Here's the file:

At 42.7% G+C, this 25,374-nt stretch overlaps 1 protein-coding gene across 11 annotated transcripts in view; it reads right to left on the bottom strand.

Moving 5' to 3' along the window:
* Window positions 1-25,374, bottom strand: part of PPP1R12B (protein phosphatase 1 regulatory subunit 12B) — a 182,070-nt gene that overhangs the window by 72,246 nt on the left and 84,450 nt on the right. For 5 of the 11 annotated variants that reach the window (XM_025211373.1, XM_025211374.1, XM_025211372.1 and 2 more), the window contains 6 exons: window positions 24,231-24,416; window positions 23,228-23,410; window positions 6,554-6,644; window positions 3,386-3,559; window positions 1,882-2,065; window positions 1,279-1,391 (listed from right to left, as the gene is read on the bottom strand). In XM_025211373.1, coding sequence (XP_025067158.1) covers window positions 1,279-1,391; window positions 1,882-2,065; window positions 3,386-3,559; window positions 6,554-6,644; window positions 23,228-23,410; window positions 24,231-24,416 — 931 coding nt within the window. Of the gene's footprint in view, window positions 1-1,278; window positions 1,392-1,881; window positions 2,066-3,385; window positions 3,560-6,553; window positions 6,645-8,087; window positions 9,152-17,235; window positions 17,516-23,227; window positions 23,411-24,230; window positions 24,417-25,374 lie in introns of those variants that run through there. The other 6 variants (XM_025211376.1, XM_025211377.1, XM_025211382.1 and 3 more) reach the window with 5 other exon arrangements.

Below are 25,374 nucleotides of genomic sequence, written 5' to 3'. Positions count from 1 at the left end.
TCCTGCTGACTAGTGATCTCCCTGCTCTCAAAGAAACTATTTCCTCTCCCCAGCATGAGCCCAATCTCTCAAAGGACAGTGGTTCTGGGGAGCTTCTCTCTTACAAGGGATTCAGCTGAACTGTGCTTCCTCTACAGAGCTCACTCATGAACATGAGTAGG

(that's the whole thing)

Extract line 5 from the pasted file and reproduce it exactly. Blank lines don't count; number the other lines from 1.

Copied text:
TCCTGCTGACTAGTGATCTCCCTGCTCTCAAAGAAACTATTTCCTCTCCCCAGCATGAGCCCAATCTCTCAAAGGACAGTGGTTCTGGGGAGCTTCTCTCTTACAAGGGATTCAGCTGAACTGTGCTTCCTCTACAGAGCTCACTCATGAACATGAGTAGG